Adverts from the time describe the gin as being dry and clean, triple-distilled and made from grain. The commercials proclaim that El Bart Gin is good for Rickeys and other cocktails, that it is pure, fragrant and straight, and that it is the dryest gin. All of this points to a gin that had a very classic character, was unsweetened and was clean due to its grain base. The number of botanicals used was probably between four and eight.
By 1914 and the start of the First World War in Europe, supplies of British gin were being disrupted and those that were available had been victim to great price inflation. Previously, El Bart was only about 5–10% cheaper than the imported gins, but during the First World War, El Bart was one of the only “London
Dry Gins” available, and as such it gained great popularity. It is probably because of this that Hugo Ensslin chose it for his book.
After the First World War and then Prohibition, El Bart saw an increase in domestic competition from the likes of Fleischmann’s and Seagram’s. In September 1943, the Wilson Distilling Co. merged with the Hunter Distilling Co. to create the Hunter-Wilson Distilling Co., which was an affiliate of Frankfort Distillers. The general manager was Jay Gould. By 1946, production of the gin had moved to Frankfort Distillers in Kentucky, where it was bottled at 94.4 proof; a 90-proof version was also available. By 1953, El Bart Gin was being sold off at “close out” (product discontinued) prices by liquor stores and, shortly afterward, the gin disappeared altogether. In 1955, Hunter-Wilson closed its last premises in Pennsylvania, a barrel plant that coopered for Seagram’s whiskey and relocated to Kentucky.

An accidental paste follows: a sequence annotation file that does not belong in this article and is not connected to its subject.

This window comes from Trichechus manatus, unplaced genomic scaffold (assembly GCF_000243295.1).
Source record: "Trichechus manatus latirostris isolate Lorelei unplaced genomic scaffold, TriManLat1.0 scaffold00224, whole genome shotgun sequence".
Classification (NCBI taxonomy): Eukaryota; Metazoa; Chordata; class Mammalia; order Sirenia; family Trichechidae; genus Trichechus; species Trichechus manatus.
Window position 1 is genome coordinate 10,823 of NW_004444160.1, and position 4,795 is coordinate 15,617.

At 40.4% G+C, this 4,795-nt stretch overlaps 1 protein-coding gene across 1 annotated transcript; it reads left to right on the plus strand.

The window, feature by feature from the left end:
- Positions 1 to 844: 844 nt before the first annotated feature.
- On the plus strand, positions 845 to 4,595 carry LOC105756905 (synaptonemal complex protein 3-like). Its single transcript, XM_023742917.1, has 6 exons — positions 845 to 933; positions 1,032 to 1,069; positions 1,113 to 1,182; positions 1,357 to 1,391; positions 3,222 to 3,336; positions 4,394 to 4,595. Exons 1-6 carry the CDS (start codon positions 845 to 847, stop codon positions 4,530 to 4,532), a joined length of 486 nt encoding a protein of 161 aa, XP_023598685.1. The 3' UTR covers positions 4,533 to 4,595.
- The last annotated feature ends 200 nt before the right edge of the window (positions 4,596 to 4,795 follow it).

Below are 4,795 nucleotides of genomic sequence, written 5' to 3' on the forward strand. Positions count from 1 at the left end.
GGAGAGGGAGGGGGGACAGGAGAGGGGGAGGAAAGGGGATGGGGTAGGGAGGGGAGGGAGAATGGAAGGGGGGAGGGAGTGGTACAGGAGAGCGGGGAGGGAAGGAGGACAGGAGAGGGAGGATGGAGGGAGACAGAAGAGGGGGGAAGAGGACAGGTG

~ A Gin Nearly Forgotten ~
Ensslin’s book has more than 30 drinks that call for El Bart Gin, but there are no El Bart advertisements printed in his book, thought there are advertisements for whiskey, beer, wine and mixers. This leads to the assumption that he genuinely appreciated the product. If he hadn’t called for the gin in so many iconic cocktails such as the Aviation and the Alexander, it is likely that the brand would have been forgotten like so many others.
All of the other recipes that use gin call for Holland or Old Tom Gin, or the occasional “dry gin,” which can be easily interpreted to mean El Bart Gin, as it was the only dry gin available at the time.
The only drink that differs is the Allied cocktail, which is a mix of equal parts French Vermouth and English Gin, with two dashes of Russian Kummel — a nice nod to the forces battling the Central Powers in the Great War. English gin is an understandable choice in this cocktail, but also an interesting one, given that few gins encapsulate the special Anglo-American relationship quite like El Bart.
David T. Smith is a UK-based writer and gin specialist. A keen supporter of craft distilling worldwide, David co-authored The Craft of Gin, and is the author of How to Make Gin and Forgotten Spirits and Long Lost Liqueurs. David has taught gin distilling classes on both sides of the Atlantic. He is a judge, predominantly of gin and vodka, on various international spirits competition panels.